The rivalry between the British and Irish Lions and South Africa is heating up ahead of the Lions' tour next month, with one South African rugby writer suggesting Warren Gatland's team is "a joke".
Gatland announced his Lions squad last week, which included plenty of surprises like the omissions of Irish captain Jonathan Sexton and England No 8 Billy Vunipola.
The UK Telegraph labelled the squad a "shock", while columnist Gavin Mairs said the selection of Sam Simmonds, who has consistently been overlooked by England, over Kyle Sinckler was a "slap in the face for Eddie Jones".
South African rugby scribe Mark Keohane went one step further, labelling the recently announced Lions captain and Welsh great Alun Wyn Jones an "overhyped plodder".
Keohane didn't stop there, saying the Lions squad picked by Gatland would struggle to beat the world champion Springboks in their three test series.
He even mocked the live television broadcast of the team naming, which beamed a hologram of Jones into the TV studio like "Star Trek".
"It was funny, but not as funny as Gatland's Lions squad, which many critics felt was a joke," Keohane wrote for the Independent Online.
"If the virtual Jones, the hologram, is something from the future, then Jones, the real thing, is something from a playing past that is far more glorious than the plodder who will lead the Lions into battle against the world champion Springboks.
"Jones, his 159 games making him the game's most capped international, should be on pension. His Six Nations performances are overhyped. He was picked on past glories and because of familiarity, having played a decade of test rugby for Wales under Gatland.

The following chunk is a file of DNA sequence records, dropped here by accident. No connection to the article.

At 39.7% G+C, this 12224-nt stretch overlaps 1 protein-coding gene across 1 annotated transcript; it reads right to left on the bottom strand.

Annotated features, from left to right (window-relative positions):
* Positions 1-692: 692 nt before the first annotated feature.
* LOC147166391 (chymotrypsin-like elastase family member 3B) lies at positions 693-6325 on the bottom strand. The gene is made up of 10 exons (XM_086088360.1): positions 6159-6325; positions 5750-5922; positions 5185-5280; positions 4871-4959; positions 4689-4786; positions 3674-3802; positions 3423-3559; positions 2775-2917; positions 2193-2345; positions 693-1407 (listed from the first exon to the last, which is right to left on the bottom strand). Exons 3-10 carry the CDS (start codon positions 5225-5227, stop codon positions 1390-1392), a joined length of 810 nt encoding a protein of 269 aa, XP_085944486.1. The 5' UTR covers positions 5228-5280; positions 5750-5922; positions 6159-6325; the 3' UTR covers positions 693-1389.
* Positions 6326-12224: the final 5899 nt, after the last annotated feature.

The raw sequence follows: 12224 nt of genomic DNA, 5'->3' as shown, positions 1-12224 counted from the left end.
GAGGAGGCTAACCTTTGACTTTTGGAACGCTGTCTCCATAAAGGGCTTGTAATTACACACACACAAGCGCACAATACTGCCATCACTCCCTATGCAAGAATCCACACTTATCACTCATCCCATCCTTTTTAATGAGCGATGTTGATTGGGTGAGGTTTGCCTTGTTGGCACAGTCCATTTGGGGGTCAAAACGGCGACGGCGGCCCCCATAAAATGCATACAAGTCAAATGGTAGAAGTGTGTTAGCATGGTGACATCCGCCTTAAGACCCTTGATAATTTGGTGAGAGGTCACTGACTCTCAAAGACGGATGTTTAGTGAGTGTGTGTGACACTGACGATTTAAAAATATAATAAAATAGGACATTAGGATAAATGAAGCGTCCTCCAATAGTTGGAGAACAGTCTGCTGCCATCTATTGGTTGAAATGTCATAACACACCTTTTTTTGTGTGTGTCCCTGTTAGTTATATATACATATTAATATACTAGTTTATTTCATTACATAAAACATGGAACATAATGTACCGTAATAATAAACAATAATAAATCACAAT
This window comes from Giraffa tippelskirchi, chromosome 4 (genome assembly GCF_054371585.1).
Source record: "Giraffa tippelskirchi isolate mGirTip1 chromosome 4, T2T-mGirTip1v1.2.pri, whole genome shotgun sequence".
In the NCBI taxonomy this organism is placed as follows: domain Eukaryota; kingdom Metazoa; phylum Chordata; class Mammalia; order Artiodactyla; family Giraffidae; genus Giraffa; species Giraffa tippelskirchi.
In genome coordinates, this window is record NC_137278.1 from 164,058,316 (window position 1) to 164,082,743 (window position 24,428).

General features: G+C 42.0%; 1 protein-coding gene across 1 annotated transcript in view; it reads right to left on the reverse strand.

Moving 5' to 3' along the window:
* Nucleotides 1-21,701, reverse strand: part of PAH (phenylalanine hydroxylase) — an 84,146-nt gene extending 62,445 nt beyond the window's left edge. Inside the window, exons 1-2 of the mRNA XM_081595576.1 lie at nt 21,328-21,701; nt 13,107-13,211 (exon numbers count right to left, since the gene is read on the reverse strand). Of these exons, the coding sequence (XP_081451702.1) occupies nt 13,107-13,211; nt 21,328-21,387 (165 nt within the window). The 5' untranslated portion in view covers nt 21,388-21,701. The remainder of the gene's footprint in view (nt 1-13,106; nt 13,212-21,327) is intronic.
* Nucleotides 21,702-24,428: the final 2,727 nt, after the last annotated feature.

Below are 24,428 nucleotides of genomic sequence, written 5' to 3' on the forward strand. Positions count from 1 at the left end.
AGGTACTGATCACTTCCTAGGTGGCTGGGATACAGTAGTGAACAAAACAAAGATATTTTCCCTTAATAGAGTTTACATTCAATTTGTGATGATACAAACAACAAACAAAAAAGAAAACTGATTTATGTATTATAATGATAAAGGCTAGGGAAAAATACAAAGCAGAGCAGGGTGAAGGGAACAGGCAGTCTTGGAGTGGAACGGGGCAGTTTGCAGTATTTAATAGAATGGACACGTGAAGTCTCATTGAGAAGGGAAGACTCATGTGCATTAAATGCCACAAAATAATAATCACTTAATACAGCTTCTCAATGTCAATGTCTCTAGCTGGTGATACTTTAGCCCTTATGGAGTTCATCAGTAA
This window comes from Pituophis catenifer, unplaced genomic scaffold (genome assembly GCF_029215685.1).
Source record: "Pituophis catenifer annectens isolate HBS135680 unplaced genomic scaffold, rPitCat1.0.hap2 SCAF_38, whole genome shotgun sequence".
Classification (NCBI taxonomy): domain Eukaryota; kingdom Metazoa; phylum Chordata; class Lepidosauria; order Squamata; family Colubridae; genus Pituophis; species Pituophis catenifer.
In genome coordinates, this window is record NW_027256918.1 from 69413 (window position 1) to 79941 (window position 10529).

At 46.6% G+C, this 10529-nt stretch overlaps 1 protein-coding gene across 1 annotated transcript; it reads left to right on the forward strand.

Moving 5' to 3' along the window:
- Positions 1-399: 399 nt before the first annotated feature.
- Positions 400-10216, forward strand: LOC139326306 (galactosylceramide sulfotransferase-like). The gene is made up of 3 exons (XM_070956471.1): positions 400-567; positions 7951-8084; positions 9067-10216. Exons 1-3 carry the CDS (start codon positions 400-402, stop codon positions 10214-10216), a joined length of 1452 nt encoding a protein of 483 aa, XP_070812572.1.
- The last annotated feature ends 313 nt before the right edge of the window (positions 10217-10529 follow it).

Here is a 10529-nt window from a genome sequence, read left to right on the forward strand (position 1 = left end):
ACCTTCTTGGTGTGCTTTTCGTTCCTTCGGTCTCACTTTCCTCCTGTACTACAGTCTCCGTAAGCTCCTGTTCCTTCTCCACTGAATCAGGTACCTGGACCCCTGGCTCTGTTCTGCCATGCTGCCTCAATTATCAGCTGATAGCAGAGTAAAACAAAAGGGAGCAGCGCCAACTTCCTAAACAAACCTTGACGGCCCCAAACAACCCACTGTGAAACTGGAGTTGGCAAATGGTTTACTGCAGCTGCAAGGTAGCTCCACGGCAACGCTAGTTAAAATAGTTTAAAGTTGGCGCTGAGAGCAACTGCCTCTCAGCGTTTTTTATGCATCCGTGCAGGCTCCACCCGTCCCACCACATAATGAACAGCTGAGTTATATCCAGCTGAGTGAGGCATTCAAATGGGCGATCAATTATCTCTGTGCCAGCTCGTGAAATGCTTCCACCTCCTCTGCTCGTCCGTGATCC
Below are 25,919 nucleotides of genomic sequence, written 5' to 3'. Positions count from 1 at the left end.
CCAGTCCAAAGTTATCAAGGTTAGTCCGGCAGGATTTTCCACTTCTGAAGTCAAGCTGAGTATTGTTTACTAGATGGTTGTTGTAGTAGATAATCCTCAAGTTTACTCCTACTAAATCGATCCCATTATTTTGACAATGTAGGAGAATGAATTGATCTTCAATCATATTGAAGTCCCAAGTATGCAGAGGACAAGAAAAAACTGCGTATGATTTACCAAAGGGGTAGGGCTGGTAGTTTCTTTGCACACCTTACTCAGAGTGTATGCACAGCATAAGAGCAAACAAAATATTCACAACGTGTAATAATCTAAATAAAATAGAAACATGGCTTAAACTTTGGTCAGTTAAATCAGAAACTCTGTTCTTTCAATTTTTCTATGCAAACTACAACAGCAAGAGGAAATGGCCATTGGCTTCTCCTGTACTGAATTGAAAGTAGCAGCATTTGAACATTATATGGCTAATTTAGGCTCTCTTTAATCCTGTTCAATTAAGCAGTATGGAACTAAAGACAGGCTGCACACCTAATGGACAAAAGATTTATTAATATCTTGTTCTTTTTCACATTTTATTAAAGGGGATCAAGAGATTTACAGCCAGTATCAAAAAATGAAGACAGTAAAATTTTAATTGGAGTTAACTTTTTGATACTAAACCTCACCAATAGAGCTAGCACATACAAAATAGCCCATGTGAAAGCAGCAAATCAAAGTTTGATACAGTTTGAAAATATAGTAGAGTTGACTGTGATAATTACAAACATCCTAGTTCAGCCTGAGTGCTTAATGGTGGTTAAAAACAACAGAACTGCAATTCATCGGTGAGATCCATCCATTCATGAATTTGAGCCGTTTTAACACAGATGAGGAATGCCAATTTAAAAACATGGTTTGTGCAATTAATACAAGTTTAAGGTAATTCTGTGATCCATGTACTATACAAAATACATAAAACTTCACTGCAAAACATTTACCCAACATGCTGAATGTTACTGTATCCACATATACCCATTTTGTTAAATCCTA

"He wouldn't be in the top 10 locks in world rugby. He is well past his best and while his tenacity and longevity is to be admired and applauded, his playing pedigree isn't what it was. He is a pensioner in locking terms, and it will turn nasty for him on the field."
Keohane also wrote off the Lions' ability to match the physicality of the Springboks.
"The rallying cry from within the Lions rugby fraternity is that Gatland is fighting fire with fire, bringing beasts to the republic to conquer the world champion Springboks. But I disagree. Gatland has picked hobbits to be giant slayers, and he has far too many Neville Nobodies in his squad of 37."
The opinionated columnist did express his respect for the proud history of the Lions, but he feared for the 2021 version of the tour.
"Appreciate the tour and bow to the occasion, but don't put Captain Plod on a pedestal and don't add to the delusion that this is a team of world-beaters. The famed Lions travelling red army won't be in the trenches to help these 'nearly men' in red playing jerseys grow an extra arm and leg.
"The Lions are in for a whipping before the kick-off in the first test against the Springboks. There is some class among the Lions, with England lock Maro Itoje, the only Lions player I'd pick in a Springboks starting XV.
"Itoje is arguably the best lock in the world, and what a statement it would have made to the majority of South Africans to have a black player lead the Lions in South Africa.
"It would have shattered any perceptions that the Lions are pasty lads from the smaller isles of Britain. We know they aren't that, and historically you only have to go back to 1974 to know that these lads can play and can physically front the biggest South African man mountain. But that was 1974."
Keohane wasn't the only one to put his foot into the Lions, with Irish Independent scribe Eamonn Sweeney taking aim at Gatland for naming the lowest amount of Ireland players in 20 years.
"Warren Gatland's Lions selection isn't just an insult to Irish rugby, it's an insult to the intelligence," Sweeney wrote in the Irish Independent.
"Its weird combination of hubris and whimsicality suggests the New Zealander is so convinced of victory over a South African team which hasn't played since 2019 he feels able to indulge himself.
"Ireland's eight player representation is our lowest since 2001. Making this particularly galling is that England have more than anyone else after a year in which they suffered comprehensive defeats against the other three home nations."